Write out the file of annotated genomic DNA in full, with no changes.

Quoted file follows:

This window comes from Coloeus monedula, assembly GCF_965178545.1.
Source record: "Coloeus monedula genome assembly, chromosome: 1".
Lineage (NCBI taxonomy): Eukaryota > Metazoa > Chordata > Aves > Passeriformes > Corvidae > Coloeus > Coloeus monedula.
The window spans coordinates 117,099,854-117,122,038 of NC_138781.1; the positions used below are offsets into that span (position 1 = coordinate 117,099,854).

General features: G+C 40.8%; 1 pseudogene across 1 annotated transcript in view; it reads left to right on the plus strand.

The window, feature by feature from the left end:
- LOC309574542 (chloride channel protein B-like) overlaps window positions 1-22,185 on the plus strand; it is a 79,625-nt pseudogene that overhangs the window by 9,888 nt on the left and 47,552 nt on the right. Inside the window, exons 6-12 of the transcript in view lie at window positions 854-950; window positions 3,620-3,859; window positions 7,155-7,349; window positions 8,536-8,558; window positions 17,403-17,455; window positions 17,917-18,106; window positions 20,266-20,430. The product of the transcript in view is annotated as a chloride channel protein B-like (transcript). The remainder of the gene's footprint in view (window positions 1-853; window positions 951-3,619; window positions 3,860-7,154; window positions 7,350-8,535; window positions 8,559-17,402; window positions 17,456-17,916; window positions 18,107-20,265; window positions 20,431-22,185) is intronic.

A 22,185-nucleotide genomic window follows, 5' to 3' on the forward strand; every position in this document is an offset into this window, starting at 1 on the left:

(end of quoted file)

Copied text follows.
This window comes from Coloeus monedula, assembly GCF_965178545.1.
Source record: "Coloeus monedula genome assembly, chromosome: 1".
Lineage (NCBI taxonomy): Eukaryota > Metazoa > Chordata > Aves > Passeriformes > Corvidae > Coloeus > Coloeus monedula.
The window spans coordinates 117,099,854-117,122,038 of NC_138781.1; the positions used below are offsets into that span (position 1 = coordinate 117,099,854).

General features: G+C 40.8%; 1 pseudogene across 1 annotated transcript in view; it reads left to right on the plus strand.

The window, feature by feature from the left end:
- LOC309574542 (chloride channel protein B-like) overlaps window positions 1-22,185 on the plus strand; it is a 79,625-nt pseudogene that overhangs the window by 9,888 nt on the left and 47,552 nt on the right. Inside the window, exons 6-12 of the transcript in view lie at window positions 854-950; window positions 3,620-3,859; window positions 7,155-7,349; window positions 8,536-8,558; window positions 17,403-17,455; window positions 17,917-18,106; window positions 20,266-20,430. The product of the transcript in view is annotated as a chloride channel protein B-like (transcript). The remainder of the gene's footprint in view (window positions 1-853; window positions 951-3,619; window positions 3,860-7,154; window positions 7,350-8,535; window positions 8,559-17,402; window positions 17,456-17,916; window positions 18,107-20,265; window positions 20,431-22,185) is intronic.

A 22,185-nucleotide genomic window follows, 5' to 3' on the forward strand; every position in this document is an offset into this window, starting at 1 on the left: